||This article includes a list of references, but its sources remain unclear because it has insufficient inline citations. (July 2006)|
|Country|| Kingdom of Poland
Grand Duchy of Lithuania
Kingdom of Hungary
Kingdom of Bohemia
|Titles||King of Poland
King of Hungary
King of Bohemia
Grand Duke of Lithuania
|Founder||Władysław II Jagiełło|
|Final ruler||Anna Jagiellon of Poland|
The Jagiellonian dynasty was a royal dynasty, founded by Jogaila, the Grand Duke of Lithuania, who in 1386 was baptized as Władysław, married Queen/King Jadwiga of Poland, and was crowned King of Poland as Władysław II Jagiełło.
The dynasty reigned in several Central European countries between the 14th and 16th centuries. Members of the dynasty were Kings of Poland (1386–1572), Grand Dukes of Lithuania (1377–1392 and 1440–1572), Kings of Hungary (1440–1444 and 1490–1526), and Kings of Bohemia (1471–1526).
The personal union between the Kingdom of Poland and the Grand Duchy of Lithuania (converted in 1569 with the Treaty of Lublin into the Polish–Lithuanian Commonwealth) is the reason for the common appellation "Poland–Lithuania" in discussions about the area from the Late Middle Ages onward. One Jagiellonian briefly ruled both Poland and Hungary (1440–44), and two others ruled both Bohemia and Hungary (1490–1526) and then continued in the distaff line as the Eastern branch of the House of Habsburg.
The name comes from Jagiełło, the first Grand Duke of Lithuania to become King of Poland. In Polish, the dynasty is known as Jagiellonowie and the patronymic form: Jagiellończyk; in Lithuanian it is called Jogailaičiai, in Belarusian Яґайлавічы (Jagajłavičy), in Hungarian Jagelló, and in Czech Jagellonci, as well as Jagello or Jagellon in Latin.
Gediminids, the immediate predecessors of the first Jagiellonian, were rulers of medieval Lithuania with the title of Grand Duke. Their realm, the Grand Duchy of Lithuania, was chiefly inhabited by Lithuanians and Ruthenians.
Jogaila, the eponymous first ruler of the Jagiellonin dynasty, started as the Grand Duke of Lithuania. As a result of the Union of Krewo he then converted to Christianity and married the 11-year-old Hedwig of Poland (Jadwiga in Polish) (daughter of King Louis I of Hungary from the Angevins Dynasty). Thereby he became King of Poland and founded the dynasty. Angevin rulers were the second and Jagiellonian third dynasty of Polish Kings.
Jagiellonian Kings of Poland
|Władysław II Jagiełło||ca. 1362||1434||1386-1434||Jadwiga of Poland
Anne of Cilli
Elisabeth of Pilica
Sophia of Halshany
|Władysław III of Poland||1424||1444||1434-1444 Poland
|Casimir IV Jagiellon||1427||1492||1447-1492||Elisabeth of Austria|
|John I Albert||1459||1501||1492-1501||none|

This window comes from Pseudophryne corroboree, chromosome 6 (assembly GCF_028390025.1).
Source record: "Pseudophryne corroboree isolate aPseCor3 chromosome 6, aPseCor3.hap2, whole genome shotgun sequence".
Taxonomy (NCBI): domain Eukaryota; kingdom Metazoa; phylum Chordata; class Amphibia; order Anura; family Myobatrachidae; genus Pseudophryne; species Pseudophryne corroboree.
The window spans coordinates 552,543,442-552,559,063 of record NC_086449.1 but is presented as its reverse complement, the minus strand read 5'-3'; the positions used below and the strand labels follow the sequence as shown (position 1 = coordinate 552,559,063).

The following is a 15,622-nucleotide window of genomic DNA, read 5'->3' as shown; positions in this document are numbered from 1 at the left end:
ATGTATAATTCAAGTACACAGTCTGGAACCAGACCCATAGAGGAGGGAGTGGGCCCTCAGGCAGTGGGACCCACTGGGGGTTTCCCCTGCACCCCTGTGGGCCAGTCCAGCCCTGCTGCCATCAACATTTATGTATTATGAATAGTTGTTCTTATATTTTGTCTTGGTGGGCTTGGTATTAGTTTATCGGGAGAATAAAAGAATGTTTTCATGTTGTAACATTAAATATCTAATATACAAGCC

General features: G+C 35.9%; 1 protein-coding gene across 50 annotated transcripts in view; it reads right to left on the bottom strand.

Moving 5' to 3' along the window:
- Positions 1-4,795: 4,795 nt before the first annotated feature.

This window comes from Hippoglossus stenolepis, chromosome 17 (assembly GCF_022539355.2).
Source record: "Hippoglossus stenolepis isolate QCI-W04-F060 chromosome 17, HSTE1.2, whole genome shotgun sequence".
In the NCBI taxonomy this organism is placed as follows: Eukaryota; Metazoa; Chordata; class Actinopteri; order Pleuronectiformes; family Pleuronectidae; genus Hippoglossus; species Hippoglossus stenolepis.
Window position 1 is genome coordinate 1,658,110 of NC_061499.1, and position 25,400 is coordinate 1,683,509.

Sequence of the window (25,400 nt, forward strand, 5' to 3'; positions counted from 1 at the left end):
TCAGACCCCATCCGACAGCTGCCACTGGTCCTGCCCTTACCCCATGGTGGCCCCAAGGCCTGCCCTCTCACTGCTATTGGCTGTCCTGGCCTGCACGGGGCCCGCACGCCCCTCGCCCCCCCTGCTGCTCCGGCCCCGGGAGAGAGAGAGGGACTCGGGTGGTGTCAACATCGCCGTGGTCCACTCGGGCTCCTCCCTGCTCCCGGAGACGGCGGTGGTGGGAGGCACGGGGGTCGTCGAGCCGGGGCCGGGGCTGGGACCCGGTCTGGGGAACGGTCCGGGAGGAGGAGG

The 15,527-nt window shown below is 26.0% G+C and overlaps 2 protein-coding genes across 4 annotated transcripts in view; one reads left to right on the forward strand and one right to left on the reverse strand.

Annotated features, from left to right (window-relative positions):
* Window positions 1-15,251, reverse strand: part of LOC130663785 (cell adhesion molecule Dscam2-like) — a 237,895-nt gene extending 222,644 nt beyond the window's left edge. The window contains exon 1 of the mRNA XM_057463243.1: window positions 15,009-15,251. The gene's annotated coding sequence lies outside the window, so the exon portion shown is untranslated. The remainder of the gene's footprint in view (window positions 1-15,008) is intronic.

|Alexander I Jagiellon||1461||1506||1501-1506||Helena of Moscow|
|Sigismund I the Old||1467||1548||1507-1548||Barbara Zápolya
|Sigismund II Augustus||1520||1572||1530/1548-1572||Elisabeth of Austria
Catherine of Austria
After Sigismund II Augustus, the dynasty underwent further changes. Sigismund II's heirs were his sisters Anna Jagiellon and Catherine Jagiellon. The latter had married Duke John of Finland, who thereby from 1569 became King John III of Sweden, and they had a son, Sigismund III Vasa; as a result, the Polish branch of the Jagiellonians merged with the House of Vasa, which ruled Poland from 1587 until 1668. During the interval, among others, Stephen Báthory, the husband of the childless Anna, reigned.
Jagiellonian Kings of Bohemia, Hungary and Croatia
At one point, the Jagiellonians established dynastic control also over the kingdoms of Bohemia and Hungary (from 1490 onwards), with Vladislaus Jagiello whom several history books call Vladisla(u)s II. After being elected and crowned King of Hungary, Vladislaus moved his court to Hungary from where he ruled both countries and his children were born and raised. By Louis' sudden death in Battle of Mohács in 1526, that royal line was extinguished in male line.
|Vladislaus II of Bohemia and Hungary||1456||1516||1471–1516 Bohamia
1490–1516 Hungary and Croatia
|Barbara of Brandenburg
Beatrice of Naples
Anne of Foix-Candale
|Louis II of Hungary and Bohemia||1506||1526||1516–1526 Bohemia, Hungary, Croatia||Mary of Austria|
Other members of the Jagiellonian dynasty
- The Jagiellonian University in Kraków
- Jagiellonian Library of the Jagiellonian University in Kraków
- Globus Jagellonicus, is by some considered to be the oldest existing globe to show the Americas
- Jagiellonian tapestries is a collection of tapestries
- Jagiellonia Białystok, a football club, based in Białystok
- Jagiellonia Tuszyn, a former football club based in Tuszyn
- Jagiełło Oak, most noted of the Białowieża Forest oaks
- Jagiellonia, a fraternal society founded in 1910 in Vienna
- History of Poland during the Jagiellon dynasty
- List of Polish rulers
- List of Czech rulers
- List of Hungarian rulers
- List of Lithuanian rulers
- Małgorzata Duczmal, Jagiellonowie. Leksykon biograficzny, Kraków 1996.
- Stanisław Grzybowski, Dzieje Polski i Litwy (1506-1648), Kraków 2000. ISBN 83-85719-48-2
- Paweł Jasienica, Polska Jagiellonów (1963), ISBN 978-83-7469-522-0
- Wojciech Dominiak, Bożena Czwojdrak, Beata Jankowiak-Konik, Jagiellonowie
- Marek Derwich, Monarchia Jagiellonów (1399-1586)
- Krzysztof Baczkowski, Polska i jej sąsiedzi za Jagiellonów
- Jadwiga was crowned King of Poland — Hedvig Rex Poloniæ, not Hedvig Regina Poloniæ. Polish law had no provision for a female ruler (queen regnant), but did not specify that the King had to be a male. The masculine gender of her title was also meant to emphasize that she was monarch in her own right, not a queen consort.
|Wikimedia Commons has media related to House of Jagiellon.|
- Rulers of Poland
- Jagiellonian Dynasty
- Pages and Forums on Lithuanian history
- Jagiellonian Observatory